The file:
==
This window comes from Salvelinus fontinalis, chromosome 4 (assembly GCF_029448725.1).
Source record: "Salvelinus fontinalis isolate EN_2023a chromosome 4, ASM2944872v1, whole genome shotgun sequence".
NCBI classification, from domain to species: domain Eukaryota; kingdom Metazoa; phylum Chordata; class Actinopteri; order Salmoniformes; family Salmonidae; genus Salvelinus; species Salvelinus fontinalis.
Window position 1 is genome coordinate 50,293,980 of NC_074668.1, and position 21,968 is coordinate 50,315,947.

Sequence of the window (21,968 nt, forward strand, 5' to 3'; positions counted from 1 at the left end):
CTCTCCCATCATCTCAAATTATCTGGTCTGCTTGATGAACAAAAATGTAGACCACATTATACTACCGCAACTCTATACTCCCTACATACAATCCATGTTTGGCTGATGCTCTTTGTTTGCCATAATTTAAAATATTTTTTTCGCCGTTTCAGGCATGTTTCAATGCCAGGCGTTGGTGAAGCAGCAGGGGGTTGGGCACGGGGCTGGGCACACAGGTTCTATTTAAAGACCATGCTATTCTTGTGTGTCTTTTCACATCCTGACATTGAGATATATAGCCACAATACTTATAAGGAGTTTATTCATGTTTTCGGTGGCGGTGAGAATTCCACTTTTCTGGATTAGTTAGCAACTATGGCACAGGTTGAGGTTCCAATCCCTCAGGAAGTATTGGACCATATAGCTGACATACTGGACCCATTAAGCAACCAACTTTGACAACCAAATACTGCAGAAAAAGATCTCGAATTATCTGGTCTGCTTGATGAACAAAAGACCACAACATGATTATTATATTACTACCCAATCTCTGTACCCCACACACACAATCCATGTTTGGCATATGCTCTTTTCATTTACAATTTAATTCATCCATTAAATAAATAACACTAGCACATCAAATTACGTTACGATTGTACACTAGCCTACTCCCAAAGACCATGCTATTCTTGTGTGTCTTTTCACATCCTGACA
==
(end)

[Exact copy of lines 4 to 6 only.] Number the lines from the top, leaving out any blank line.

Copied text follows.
Window position 1 is genome coordinate 50,293,980 of NC_074668.1, and position 21,968 is coordinate 50,315,947.

Sequence of the window (21,968 nt, forward strand, 5' to 3'; positions counted from 1 at the left end):
CTCTCCCATCATCTCAAATTATCTGGTCTGCTTGATGAACAAAAATGTAGACCACATTATACTACCGCAACTCTATACTCCCTACATACAATCCATGTTTGGCTGATGCTCTTTGTTTGCCATAATTTAAAATATTTTTTTCGCCGTTTCAGGCATGTTTCAATGCCAGGCGTTGGTGAAGCAGCAGGGGGTTGGGCACGGGGCTGGGCACACAGGTTCTATTTAAAGACCATGCTATTCTTGTGTGTCTTTTCACATCCTGACATTGAGATATATAGCCACAATACTTATAAGGAGTTTATTCATGTTTTCGGTGGCGGTGAGAATTCCACTTTTCTGGATTAGTTAGCAACTATGGCACAGGTTGAGGTTCCAATCCCTCAGGAAGTATTGGACCATATAGCTGACATACTGGACCCATTAAGCAACCAACTTTGACAACCAAATACTGCAGAAAAAGATCTCGAATTATCTGGTCTGCTTGATGAACAAAAGACCACAACATGATTATTATATTACTACCCAATCTCTGTACCCCACACACACAATCCATGTTTGGCATATGCTCTTTTCATTTACAATTTAATTCATCCATTAAATAAATAACACTAGCACATCAAATTACGTTACGATTGTACACTAGCCTACTCCCAAAGACCATGCTATTCTTGTGTGTCTTTTCACATCCTGACA